A new eco-friendly initiative at Kingsway Mall is benefiting not only the environment, but the local food bank as well.
The urban rooftop garden at the central Edmonton mall is the result of a partnership with Micro Habitat, a sustainability and urban farming organization.
The rooftop garden is set up with 30 pots of fresh produce and herbs, the harvest of which will go completely to the food bank.
The freshly planted produce — a category often overlooked when donating food items — will eventually grow and become hundreds of pounds worth of fresh food for Edmontonians in need.
“They actually need produce, which I don’t think a lot of people realize,” said Bo Tarasenko with Kingsway Mall. “They’re used to donating cans at the grocery store, but the food bank needs a lot of fresh produce.”
He said the mall has always wanted to do a rooftop garden, but it wasn’t until this year that the logistics came together. Micro Habitat keeps things running smoothly, tending to the plants and harvesting when ready.
Kingsway Mall has been a longtime supporter of the Edmonton Food Bank, which welcomes this new project.
“When people bring their stuff from the gardens, they go to our walk-in coolers and then (it) immediately gets sent out to our hamper line,” said Tamisan Bencz-Knight, executive director of the Edmonton Food Bank.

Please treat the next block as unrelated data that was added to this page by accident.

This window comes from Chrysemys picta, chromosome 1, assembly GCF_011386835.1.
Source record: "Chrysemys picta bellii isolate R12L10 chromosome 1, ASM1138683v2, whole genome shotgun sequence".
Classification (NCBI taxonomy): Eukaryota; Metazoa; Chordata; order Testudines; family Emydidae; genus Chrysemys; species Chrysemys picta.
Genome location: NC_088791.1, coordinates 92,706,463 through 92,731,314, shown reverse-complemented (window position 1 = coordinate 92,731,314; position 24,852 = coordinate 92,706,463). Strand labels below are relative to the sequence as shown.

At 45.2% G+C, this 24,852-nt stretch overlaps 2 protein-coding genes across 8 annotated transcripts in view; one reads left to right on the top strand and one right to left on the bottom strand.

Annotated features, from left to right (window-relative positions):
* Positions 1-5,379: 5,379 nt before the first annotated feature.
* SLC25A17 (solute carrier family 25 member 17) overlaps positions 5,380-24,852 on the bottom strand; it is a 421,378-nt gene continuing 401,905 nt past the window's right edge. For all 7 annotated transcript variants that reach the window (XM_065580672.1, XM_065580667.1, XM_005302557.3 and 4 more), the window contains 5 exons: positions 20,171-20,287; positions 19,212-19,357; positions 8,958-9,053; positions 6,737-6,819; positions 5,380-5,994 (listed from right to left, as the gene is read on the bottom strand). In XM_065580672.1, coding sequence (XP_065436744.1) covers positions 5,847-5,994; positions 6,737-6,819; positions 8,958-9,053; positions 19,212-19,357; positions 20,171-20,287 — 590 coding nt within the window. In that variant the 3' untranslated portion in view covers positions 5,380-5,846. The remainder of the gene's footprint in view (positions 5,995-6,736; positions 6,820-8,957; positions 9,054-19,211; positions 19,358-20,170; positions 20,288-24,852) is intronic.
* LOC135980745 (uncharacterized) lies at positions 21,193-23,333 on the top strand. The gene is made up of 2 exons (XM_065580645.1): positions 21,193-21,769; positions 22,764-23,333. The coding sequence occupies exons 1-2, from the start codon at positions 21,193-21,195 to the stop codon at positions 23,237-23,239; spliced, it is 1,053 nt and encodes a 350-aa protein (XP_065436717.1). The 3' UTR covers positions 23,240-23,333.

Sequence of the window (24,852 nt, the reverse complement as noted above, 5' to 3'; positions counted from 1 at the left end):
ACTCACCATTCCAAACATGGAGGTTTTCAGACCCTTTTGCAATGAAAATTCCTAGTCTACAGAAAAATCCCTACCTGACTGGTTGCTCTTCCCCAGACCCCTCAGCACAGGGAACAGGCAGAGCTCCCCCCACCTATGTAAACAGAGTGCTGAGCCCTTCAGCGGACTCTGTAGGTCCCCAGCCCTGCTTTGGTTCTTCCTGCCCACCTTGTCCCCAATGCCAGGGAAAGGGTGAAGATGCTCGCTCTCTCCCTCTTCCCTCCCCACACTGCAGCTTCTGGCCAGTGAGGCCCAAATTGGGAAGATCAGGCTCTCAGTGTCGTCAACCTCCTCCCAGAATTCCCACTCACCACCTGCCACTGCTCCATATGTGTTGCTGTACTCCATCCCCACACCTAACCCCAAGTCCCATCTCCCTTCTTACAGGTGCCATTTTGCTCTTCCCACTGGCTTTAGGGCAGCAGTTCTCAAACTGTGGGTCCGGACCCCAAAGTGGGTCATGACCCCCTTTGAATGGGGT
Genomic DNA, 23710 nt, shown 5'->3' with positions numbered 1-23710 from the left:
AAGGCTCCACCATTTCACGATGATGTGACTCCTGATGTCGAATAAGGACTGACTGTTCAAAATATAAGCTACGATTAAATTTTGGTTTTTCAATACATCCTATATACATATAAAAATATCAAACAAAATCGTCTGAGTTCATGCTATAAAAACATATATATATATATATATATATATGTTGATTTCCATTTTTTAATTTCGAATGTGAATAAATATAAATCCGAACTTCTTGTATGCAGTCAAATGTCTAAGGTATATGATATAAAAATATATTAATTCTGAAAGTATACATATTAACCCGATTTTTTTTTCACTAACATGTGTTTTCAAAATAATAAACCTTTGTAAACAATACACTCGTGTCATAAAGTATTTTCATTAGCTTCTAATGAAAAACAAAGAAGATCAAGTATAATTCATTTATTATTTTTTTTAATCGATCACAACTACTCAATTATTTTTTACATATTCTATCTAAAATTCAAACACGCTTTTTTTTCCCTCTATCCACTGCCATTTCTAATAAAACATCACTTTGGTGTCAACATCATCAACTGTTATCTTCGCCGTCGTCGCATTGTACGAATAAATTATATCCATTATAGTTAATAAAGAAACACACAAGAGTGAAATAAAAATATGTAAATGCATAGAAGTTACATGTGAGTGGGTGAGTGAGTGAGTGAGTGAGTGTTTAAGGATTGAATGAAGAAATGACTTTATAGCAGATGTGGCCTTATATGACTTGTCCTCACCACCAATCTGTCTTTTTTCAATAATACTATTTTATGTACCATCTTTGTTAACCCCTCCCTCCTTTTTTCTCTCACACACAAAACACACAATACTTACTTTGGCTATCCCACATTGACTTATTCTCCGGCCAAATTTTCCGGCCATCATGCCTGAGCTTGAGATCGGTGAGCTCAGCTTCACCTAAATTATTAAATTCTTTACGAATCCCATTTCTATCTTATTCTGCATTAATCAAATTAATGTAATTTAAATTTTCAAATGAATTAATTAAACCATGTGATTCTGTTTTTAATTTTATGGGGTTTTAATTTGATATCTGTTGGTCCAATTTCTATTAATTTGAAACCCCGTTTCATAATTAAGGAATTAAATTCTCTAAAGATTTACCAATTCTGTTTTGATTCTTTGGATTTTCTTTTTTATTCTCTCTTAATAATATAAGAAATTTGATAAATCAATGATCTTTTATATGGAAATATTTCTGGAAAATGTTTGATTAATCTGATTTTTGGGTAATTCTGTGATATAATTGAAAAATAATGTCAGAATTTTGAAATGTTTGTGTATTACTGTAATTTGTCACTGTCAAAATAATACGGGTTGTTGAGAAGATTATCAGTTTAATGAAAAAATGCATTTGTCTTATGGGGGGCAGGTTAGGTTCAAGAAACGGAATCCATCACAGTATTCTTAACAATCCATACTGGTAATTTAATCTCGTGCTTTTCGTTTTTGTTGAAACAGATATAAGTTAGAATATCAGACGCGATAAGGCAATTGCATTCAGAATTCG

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She said the organization has run its Plant, Grow, Share a Row program for over 20 years. The initiative encourages people to grow their own food, whether they have a planter box on their balcony or a large garden space in their backyard.
The number of people relying on food from the food bank has grown significantly since the start of the pandemic. The organization currently feeds more than 35,000 people a month through its hamper program alone and buys $280,000 worth of food a month to keep up with demand.
“That’s almost the equivalent population of Lloydminster. That’s huge volumes. Lots of people are in need,” said Bencz-Knight.
She added that fresh food donated to the food bank also goes out to community organizations like the Mustard Seed and Boyle Street that are serving up freshly made meals to the city’s vulnerable populations.
“If me, as an individual, could go out and buy my own food, I would have all the choices I want. I could buy my frozen, I could buy my fresh, I could buy my packaged. That’s what we want to provide as options for the people that we’re serving,” she said.
This season, whether it’s from the rooftop or your own garden, both Kingsway Mall and the food bank are encouraging people to donate any extra produce they may have from harvest.
“People growing food for us and bringing it to our warehouse will help us make sure we have that fresh food in people’s hampers, in people’s homes,” said Bencz-Knight.
— with files from Mikaela Henschel, Global News